Accounting strategies that can help reduce a tax burden are welcomed by all small business owners, and while the following tips are all viable, you’d be wise to discuss them in detail with your tax advisor, as naturally, each business has its own unique requirements:
Discuss possible equipment deductions with your tax professional:
For new or used equipment for your business that’s placed into service before the year ends, you could be entitled to a federal tax deduction of up to $1.04 million. Additionally, depending upon the type of equipment bought and when it’s being used, small businesses may be able to take a 100% deprivation deduction.
Aside from helping your business to become socially responsible, contributing to charity can also provide you with a tax deduction, which is typically equal to the fair market value of whatever has been donated. Review this as a strategy with your tax advisor though, as the rules may be different for pass-through businesses.
Discuss PPP loans to understand how they will be taxed
Authorizing small businesses loans to help them pay employee salaries and other expenses, the Paycheck Protection Program was created by The CARES Act, and some businesses may now be able to request for them to be forgiven. While PPP loans are free from tax, the same may not apply for some expenses funded by a PPP loan, however, and only a discussion with your chosen tax professional will help you ascertain which rules apply to you and your business.
Think about when to pay back payroll taxes
Of course, you don’t need to think about this, but your tax professional will certainly need to. Allowing businesses to defer paying their 6.2% share of Social Security payroll taxes incurred between March 27th 2020 and the end of 2020, The CARES Act helped out many businesses in a big way, but half of those deferred funds must be paid back by the end of December 2021, with the remaining half due by the end of December 2022. Devising a strategy for paying these back is vital if you want to plan your taxes and outgoings more effectively.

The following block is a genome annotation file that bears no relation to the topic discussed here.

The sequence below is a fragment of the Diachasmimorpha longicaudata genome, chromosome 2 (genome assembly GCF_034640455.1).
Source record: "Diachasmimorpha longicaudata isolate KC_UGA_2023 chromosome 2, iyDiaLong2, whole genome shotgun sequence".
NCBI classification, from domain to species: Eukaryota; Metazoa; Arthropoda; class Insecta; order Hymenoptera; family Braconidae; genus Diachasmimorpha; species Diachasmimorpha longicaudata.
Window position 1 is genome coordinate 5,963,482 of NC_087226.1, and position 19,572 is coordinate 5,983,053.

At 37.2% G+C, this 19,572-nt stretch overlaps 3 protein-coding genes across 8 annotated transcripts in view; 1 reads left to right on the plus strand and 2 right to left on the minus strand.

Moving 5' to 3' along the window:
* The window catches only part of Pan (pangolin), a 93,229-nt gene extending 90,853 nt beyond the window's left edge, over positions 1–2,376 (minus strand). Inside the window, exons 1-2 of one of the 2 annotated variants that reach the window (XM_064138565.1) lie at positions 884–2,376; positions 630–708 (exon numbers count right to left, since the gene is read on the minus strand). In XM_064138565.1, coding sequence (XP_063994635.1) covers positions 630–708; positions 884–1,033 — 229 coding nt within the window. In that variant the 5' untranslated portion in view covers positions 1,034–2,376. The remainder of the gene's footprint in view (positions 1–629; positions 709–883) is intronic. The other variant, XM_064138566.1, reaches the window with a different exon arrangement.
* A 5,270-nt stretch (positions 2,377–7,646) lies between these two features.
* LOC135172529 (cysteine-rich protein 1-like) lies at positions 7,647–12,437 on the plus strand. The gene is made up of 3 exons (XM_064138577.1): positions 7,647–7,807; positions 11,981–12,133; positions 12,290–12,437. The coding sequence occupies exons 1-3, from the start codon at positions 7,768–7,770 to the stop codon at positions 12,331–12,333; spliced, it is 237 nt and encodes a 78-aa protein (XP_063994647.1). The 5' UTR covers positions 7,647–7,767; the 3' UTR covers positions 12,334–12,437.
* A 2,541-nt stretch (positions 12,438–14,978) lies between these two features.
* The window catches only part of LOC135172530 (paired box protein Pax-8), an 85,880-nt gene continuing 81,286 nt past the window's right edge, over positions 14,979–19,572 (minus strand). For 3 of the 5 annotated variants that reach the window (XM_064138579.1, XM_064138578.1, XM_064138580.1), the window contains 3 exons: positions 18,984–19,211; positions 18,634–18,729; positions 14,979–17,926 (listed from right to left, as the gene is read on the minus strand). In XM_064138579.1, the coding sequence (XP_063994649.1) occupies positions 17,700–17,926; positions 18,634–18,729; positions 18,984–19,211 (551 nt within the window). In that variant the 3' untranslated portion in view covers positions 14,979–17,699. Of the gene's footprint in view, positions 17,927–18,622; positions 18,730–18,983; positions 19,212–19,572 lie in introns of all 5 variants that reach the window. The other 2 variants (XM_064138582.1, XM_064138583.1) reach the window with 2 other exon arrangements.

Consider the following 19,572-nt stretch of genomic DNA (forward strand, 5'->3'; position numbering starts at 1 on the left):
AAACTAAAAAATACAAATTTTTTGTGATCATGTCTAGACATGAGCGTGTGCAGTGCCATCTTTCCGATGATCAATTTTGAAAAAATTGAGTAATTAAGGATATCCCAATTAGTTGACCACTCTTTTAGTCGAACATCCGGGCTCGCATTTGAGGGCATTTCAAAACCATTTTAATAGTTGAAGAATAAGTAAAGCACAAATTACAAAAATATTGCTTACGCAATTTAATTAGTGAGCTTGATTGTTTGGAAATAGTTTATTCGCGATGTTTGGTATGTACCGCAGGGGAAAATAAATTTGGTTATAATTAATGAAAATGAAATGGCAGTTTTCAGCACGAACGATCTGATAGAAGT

Lost out this year? Make the most of it
Many small businesses struggled in 2020 (and continue to do so), but there may be light at the end of the tunnel for some. Some small businesses may be able to apply a net operating loss generated in 2018, 2019 or 2020 to income from the past five years to receive an instant refund, and while it may sound counter intuitive, your tax expert may even advise you to incur more expenses to increase your losses.
There really is no better time to consult with a tax professional, and if you’ve had a tough year due to the pandemic, doing so could help you have a more positive future by relieving some of your tax burden.